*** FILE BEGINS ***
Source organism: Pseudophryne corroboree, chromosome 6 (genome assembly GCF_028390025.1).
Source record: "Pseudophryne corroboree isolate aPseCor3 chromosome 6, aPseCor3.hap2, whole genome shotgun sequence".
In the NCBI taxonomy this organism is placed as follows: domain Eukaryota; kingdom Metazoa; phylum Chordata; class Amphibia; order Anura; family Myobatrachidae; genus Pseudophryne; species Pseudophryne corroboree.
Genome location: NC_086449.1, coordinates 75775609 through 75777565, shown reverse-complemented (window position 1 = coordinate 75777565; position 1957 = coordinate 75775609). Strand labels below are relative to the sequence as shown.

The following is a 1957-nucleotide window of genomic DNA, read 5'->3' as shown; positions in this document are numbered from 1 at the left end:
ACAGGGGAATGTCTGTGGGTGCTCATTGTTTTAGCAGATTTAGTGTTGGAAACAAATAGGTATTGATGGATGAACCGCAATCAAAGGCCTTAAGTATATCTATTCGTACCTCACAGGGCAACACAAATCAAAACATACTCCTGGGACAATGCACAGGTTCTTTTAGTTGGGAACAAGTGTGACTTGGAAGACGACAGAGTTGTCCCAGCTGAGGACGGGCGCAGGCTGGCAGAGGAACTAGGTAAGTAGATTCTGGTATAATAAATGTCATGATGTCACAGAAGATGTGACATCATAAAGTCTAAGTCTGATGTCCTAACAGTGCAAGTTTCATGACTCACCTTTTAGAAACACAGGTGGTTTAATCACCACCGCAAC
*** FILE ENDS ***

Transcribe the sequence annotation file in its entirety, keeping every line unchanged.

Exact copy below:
Source organism: Pseudophryne corroboree, chromosome 6 (genome assembly GCF_028390025.1).
Source record: "Pseudophryne corroboree isolate aPseCor3 chromosome 6, aPseCor3.hap2, whole genome shotgun sequence".
In the NCBI taxonomy this organism is placed as follows: domain Eukaryota; kingdom Metazoa; phylum Chordata; class Amphibia; order Anura; family Myobatrachidae; genus Pseudophryne; species Pseudophryne corroboree.
Genome location: NC_086449.1, coordinates 75775609 through 75777565, shown reverse-complemented (window position 1 = coordinate 75777565; position 1957 = coordinate 75775609). Strand labels below are relative to the sequence as shown.

The following is a 1957-nucleotide window of genomic DNA, read 5'->3' as shown; positions in this document are numbered from 1 at the left end:
ACAGGGGAATGTCTGTGGGTGCTCATTGTTTTAGCAGATTTAGTGTTGGAAACAAATAGGTATTGATGGATGAACCGCAATCAAAGGCCTTAAGTATATCTATTCGTACCTCACAGGGCAACACAAATCAAAACATACTCCTGGGACAATGCACAGGTTCTTTTAGTTGGGAACAAGTGTGACTTGGAAGACGACAGAGTTGTCCCAGCTGAGGACGGGCGCAGGCTGGCAGAGGAACTAGGTAAGTAGATTCTGGTATAATAAATGTCATGATGTCACAGAAGATGTGACATCATAAAGTCTAAGTCTGATGTCCTAACAGTGCAAGTTTCATGACTCACCTTTTAGAAACACAGGTGGTTTAATCACCACCGCAAC